EU reportedly loath to blacklist Hezbollah

Report from Bulgaria bombing that killed five Israelis not enough to sway Europe against Lebanese group, officials say

Hezbollah fighters hold party flags during a parade in a southern suburb of Beirut, Lebanon (AP/Hussein Malla/File)
Hezbollah fighters hold party flags during a parade in a southern suburb of Beirut, Lebanon (AP/Hussein Malla/File)

The European Union is inclined to not declare Hezbollah a terror organization, even through evidence indicates that operatives of the Shiite Lebanese group were behind a lethal attack on Israelis abroad, EU sources quoted by Israel Radio said Saturday night.

Five Israeli tourists and a local bus driver were killed in the bombing in the Bulgarian resort town of Burgas on July 18, 2012.

Reportedly, despite the fact that Bulgaria found Hezbollah responsible for the attack, even naming its prime suspects in Lebanon, the EU’s tendency is to level sanctions only on the people suspected of direct involvement, and not at the organization as a whole.

Many countries consider Hezbollah a terror organization, including Israel, the United States, Canada, the UK, Egypt and Bahrain.

Officially labeling Hezbollah a terrorist entity would significantly hamper the organization’s ability to operate. But doing so requires unanimity among the EU’s 27 member states.

Earlier this month, incoming US Secretary of State John Kerry urged other governments, “and particularly our partners in Europe, to take immediate action to crack down on Hezbollah.”

Britain, too, called on Europe to take action.

“It is important that the EU respond robustly to an attack on European soil,” British Foreign Secretary William Hague said after a Bulgarian report on the bombing was published, promising to discuss with his European colleagues “measures we can now take to continue to make our citizens safer.”

On Friday, France, the main force in the EU that has thus far resisted initiatives to name Hezbollah a terror group, said it may yet reconsider its policy.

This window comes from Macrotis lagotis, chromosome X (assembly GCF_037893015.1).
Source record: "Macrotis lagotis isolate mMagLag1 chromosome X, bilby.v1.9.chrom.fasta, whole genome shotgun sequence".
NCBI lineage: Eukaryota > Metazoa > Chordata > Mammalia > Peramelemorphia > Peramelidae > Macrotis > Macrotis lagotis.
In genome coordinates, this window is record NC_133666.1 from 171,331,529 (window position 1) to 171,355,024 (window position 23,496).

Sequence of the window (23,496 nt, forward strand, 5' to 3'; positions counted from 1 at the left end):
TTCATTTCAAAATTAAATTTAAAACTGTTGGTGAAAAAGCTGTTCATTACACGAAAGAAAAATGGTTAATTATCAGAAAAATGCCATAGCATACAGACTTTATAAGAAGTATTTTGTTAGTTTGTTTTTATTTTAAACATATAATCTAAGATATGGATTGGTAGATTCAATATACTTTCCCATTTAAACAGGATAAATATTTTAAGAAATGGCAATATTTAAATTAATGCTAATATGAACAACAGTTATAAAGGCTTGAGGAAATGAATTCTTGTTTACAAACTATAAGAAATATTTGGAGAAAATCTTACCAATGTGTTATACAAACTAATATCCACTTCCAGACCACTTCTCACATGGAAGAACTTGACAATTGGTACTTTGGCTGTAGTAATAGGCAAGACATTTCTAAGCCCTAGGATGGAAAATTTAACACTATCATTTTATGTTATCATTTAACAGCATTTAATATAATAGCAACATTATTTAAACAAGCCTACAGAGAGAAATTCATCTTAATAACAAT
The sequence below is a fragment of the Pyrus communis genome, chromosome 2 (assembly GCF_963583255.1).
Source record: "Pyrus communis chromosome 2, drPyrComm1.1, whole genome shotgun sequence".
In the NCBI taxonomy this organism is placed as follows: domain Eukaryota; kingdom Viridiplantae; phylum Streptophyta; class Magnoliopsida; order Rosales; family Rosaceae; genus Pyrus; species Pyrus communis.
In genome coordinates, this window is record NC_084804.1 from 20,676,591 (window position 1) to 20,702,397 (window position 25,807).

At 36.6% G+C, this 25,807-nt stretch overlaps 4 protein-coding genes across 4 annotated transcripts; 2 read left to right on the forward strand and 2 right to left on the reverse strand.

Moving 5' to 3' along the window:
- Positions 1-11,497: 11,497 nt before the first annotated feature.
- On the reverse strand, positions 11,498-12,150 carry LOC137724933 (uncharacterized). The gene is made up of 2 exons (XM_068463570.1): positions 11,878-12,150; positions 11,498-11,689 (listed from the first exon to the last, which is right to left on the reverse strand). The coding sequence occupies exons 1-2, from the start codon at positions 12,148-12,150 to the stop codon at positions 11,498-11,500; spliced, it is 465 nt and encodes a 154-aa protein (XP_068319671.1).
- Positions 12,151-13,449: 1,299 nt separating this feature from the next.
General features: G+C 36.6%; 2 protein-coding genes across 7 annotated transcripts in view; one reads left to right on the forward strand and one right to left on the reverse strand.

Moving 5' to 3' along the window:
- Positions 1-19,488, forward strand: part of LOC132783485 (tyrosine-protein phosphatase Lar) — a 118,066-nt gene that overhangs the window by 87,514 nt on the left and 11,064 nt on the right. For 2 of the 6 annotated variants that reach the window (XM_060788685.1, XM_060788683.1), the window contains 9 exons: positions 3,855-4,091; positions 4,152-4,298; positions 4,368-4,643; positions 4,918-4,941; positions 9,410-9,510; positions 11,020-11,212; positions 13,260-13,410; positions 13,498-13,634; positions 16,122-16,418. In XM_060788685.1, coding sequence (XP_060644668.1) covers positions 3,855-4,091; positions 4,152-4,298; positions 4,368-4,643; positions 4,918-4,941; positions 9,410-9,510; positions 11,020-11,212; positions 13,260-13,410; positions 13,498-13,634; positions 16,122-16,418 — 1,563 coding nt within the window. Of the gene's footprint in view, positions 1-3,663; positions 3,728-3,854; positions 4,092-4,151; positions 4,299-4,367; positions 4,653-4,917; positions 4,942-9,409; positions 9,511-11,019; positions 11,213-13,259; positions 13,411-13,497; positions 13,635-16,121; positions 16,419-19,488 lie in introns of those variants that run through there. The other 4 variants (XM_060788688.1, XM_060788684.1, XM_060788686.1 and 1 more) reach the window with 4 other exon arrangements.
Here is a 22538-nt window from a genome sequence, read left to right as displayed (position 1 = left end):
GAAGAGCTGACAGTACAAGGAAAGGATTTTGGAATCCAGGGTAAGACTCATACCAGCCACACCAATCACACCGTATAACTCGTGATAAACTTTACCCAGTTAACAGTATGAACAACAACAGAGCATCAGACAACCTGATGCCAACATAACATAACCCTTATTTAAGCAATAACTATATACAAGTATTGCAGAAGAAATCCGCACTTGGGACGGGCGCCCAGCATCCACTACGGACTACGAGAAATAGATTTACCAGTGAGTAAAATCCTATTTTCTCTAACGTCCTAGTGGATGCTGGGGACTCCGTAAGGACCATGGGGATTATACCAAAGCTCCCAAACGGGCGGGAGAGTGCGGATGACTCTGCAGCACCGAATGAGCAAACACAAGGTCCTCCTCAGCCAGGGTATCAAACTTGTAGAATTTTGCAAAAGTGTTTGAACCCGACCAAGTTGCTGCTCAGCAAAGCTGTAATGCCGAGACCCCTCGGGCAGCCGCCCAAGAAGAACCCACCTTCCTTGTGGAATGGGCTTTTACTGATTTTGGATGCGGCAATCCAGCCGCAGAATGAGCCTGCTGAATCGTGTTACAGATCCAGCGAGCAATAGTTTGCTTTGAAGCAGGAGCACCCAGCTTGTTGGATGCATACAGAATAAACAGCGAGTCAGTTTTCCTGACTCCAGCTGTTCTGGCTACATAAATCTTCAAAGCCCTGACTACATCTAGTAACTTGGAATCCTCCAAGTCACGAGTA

French Foreign Ministry spokesman Philippe Lalliot said that his government was awaiting the full results of the Bulgarian investigation before making a decision. 

Lalliot offered that if the Bulgarian investigation yields clear findings, the European Union may unanimously move for adding the organization to its terror list.

Canadian diplomats have been actively lobbying the governments of European Union countries to blacklist the Lebanese-based group.

“We believe there is overwhelming evidence to suggest Hezbollah has been not just complicit, but actively carrying out terrorist attacks around the world in support of Iran,” a Canadian official said Friday. “We hope that the European Union will follow Canada’s lead.”

Last week, Bulgaria gave Europol the names of two of the people suspected in the bus bombing, with hopes that the police agency can trace their movements and uncover how they financed the attack.

The country has requested that Lebanese authorities arrest and extradite the two suspects, who are believed to be living in Lebanon, an official said.

Three men are suspected in the attack, including the dead bomber. The latter’s identity has not been established. The names of the two other suspects, believed to still be alive, have not been released to the public.

The official Bulgarian report said investigators had “well-grounded reasons to suggest” that the two belonged to Hezbollah. The report said they have been living in Lebanon for years, one with a Canadian passport and the other with an Australian one.

Israel has indicated that it suspects Iran of being directly involved in the attack, although, like its proxy Hezbollah, Tehran denies involvement.

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